Long journeys by plane are often implicated, but staying too long in a car would be a risk factor for phlebitis or pulmonary embolism, according to a study published in the Canadian Journal of Cardiology.
After the Kumamoto earthquake in Japan in April 2016, many people were afraid to return home, they chose to flee. As a result, the roads became saturated and a large number of people were trapped in their cars.
In order to assess the impact of sitting in cars for long periods of time, investigators from Kumamoto’s Threatosis Thrombosis and Embolism Protection (KEEP) project collected data following the Kumamoto earthquakes.
They found an “epidemic” of blood clots developing in the legs, and pulmonary embolism, an obstruction of a pulmonary artery by this clot, which goes back all the to the heart. Analysis of questionnaires from 21 local medical institutions found that 51 patients were hospitalized following earthquakes due to venous thrombosis. Of these, 42 patients (82.4%) had spent the night in a vehicle. Venous thrombosis was complicated by pulmonary embolism for 35 cases.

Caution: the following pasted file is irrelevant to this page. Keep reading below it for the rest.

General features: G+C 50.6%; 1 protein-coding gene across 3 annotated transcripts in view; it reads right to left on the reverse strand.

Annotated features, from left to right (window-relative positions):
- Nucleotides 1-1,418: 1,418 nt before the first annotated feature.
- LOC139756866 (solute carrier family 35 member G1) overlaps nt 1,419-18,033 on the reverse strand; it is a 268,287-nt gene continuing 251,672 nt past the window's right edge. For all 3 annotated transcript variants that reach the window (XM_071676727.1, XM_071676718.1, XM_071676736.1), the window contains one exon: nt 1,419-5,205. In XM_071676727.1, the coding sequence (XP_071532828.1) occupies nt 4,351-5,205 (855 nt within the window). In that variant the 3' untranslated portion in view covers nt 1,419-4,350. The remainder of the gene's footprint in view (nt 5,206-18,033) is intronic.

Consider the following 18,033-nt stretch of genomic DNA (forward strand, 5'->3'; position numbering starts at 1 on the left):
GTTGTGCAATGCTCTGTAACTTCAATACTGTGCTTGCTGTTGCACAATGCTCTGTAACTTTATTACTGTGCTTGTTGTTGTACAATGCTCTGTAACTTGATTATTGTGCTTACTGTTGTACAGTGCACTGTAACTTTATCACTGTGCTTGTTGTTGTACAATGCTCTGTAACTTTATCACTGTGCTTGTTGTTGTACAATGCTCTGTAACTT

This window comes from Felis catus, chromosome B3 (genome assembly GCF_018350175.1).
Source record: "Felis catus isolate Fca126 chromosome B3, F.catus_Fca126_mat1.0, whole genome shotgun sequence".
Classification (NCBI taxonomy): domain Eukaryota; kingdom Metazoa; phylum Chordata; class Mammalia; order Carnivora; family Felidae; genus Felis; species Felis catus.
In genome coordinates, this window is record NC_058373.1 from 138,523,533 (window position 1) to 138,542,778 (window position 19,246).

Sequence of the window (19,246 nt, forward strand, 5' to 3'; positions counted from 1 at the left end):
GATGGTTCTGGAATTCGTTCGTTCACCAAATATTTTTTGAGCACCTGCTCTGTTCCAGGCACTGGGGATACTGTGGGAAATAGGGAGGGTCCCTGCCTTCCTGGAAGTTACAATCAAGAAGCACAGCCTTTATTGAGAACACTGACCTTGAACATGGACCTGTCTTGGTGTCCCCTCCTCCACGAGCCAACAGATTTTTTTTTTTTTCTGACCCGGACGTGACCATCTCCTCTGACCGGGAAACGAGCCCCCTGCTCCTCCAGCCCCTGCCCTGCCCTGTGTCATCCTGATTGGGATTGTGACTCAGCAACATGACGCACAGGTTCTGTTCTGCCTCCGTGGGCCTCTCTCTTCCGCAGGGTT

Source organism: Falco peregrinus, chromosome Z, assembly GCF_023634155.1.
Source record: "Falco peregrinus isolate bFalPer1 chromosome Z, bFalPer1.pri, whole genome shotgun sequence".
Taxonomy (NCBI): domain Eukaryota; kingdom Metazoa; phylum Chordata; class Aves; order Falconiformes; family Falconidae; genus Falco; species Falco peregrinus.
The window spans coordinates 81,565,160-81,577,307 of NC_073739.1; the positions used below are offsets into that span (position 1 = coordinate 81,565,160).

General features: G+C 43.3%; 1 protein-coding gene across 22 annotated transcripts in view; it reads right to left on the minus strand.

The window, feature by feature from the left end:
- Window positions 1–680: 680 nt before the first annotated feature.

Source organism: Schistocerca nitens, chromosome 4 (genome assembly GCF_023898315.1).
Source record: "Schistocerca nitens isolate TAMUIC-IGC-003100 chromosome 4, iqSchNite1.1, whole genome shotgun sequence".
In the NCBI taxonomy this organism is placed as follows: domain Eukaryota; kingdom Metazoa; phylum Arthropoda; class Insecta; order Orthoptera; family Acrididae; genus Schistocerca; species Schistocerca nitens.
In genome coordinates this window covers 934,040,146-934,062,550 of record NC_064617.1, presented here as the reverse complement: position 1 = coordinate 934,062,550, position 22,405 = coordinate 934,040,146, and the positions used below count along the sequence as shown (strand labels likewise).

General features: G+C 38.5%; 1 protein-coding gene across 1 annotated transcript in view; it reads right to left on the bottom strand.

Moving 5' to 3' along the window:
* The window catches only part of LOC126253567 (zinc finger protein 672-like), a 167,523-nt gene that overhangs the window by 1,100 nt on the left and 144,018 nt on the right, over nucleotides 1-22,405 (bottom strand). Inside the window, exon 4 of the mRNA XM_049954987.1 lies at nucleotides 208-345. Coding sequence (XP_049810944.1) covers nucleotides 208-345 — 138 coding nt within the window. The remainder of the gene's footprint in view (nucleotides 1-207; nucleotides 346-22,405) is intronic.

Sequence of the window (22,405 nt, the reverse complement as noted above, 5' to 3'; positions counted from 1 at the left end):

“This is a dramatic example of the risks involved in staying immobile for extended periods in a cramped position,” commented Stanley Nattel, MD, editor of the Canadian Journal of Cardiology.
“This is an important reminder of a public health point and it reinforces the need to get up and walk regularly when you are on a plane or when you have to stay in a car for a long time,” concludes lead researcher Seiji Hokimoto.